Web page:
■ Will Proverbs 27:8 continue the winning streak of relevant wisdom?
Like a bird that flees its nest is anyone who flees from home.
Um… I guess not. Fleeing the nest is what birds do, right?
■ Well, if you're not a fan of corporate welfare, let Jesse Walker at Reason depress you. Trump's Budget Director Confirms: The Export-Import Bank Will 'Continue to Exist'.
Were you hoping, against the odds, that Donald Trump would do an about-face and decide that he wants to kill the Export-Import Bank? If so, I'm afraid I'll have to be the bearer of disillusioning news: OMB chief Mick Mulvaney has now confirmed that the White House wants the bank to "continue to exist."
As a bonus, Donald Trump is quoted in a WSJ interview saying that Ex-Im is a "very good thing". I am not disappointed, because I always thought that Trump had zero principles.
Veronique de Rugy, however…
If being a beneficiary means having your heart crushed, then yes we are . And yes, we will write millions words complaining about it. https://t.co/LRkAl7aEco— Veronique de Rugy (@veroderugy) April 12, 2017
■ Are Democrats the party of science? Jonah Goldberg answers that burning question: Democrats Aren’t the Party of Science. The occasion is Hillary Clinton's recent remark to a friendly crowd: “Before anybody jumps to any conclusions, I will state clearly: Women are not inherently more peaceful than men. That is a stereotype. That belongs in the alternative reality.”
That might be a feminist-friendly attitude, but it's completely at odds with reality. And (worse) it came immediately after Hillary had congratulated herself on her devotion to "research, evidence, and facts." Comments Jonah:
What’s annoying about Clinton’s cheap partisan preening isn’t simply that she’s wrong (and I suspect she knows it). It’s that she is perpetuating an infuriating tendency of liberals today to claim science is always on their side.
Yes. When it's convenient to do so.
■ A new book describing the inner workings of Hillary's campaign is coming out, and The Hill publishes some juicy excerpts: Clinton campaign plagued by bickering. A teleconference between Bill, Hillary, and the campaign's top staffers went poorly:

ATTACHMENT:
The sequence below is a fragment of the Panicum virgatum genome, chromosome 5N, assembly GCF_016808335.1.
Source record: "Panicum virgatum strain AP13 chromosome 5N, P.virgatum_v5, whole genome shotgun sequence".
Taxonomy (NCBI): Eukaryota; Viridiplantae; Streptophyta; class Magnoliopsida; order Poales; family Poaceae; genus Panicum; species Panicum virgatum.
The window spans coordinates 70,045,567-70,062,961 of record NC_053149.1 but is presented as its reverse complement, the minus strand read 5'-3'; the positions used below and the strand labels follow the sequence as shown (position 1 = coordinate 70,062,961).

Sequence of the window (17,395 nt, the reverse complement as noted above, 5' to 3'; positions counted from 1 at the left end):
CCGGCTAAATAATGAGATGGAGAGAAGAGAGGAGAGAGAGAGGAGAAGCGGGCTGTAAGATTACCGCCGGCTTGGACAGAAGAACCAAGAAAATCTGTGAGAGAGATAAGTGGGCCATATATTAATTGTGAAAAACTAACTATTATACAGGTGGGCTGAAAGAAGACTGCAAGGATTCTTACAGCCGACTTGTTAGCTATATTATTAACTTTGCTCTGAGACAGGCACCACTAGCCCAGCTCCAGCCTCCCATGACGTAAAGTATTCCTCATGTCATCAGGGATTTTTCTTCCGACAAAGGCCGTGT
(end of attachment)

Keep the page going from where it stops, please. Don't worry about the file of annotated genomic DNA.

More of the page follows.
Hillary’s severe, controlled voice crackled through the line first. It carried the sound of a disappointed teacher or mother delivering a lecture before a whipping. That back end was left to Bill, who lashed out with abandon. Eyes cast downward, stomachs turning — both from the scare tactics and from their own revulsion at being chastised for Hillary’s failures — Hillary’s talented and accomplished team of professionals and loyalists simply took it. There was no arguing with Bill Clinton.
We can comfort ourselves with "thank goodness the country dodged that bullet." Unfortunately only to be nailed by a different bullet, but …
■ The WSJ's James Freeman has a thoughtful essay on Fighting Fake News, spurred by (1) First Lady Melania Trump's winning $2.9 million in damages and legal costs from the Daily Mail and (2) Rolling Stone's settlement (involving an unknown amount of cash) with Nicole Eramo, who was trashed in its bogus University of Virginia rape-hysteria story. Freeman notes that's a far more effective deterrent to "fake news" than…
Ostensibly in an effort to combat fake news, companies like Facebook and Google have lately allied with various liberal media outfits purporting to be disinterested fact checkers. The predictable result will be a concerted effort to block conservative sites and a less aggressive effort against those on the left. And fake news will likely continue to thrive. Not that any of us wants to live in a society where fake news has been completely eradicated, given the regulation of speech that would be required to achieve such a goal. The founders were often infuriated by fake news but they also understood that a free society comes with a price.
We are at the sorry state where the "fact checkers" need as much checking as those they pretend to check.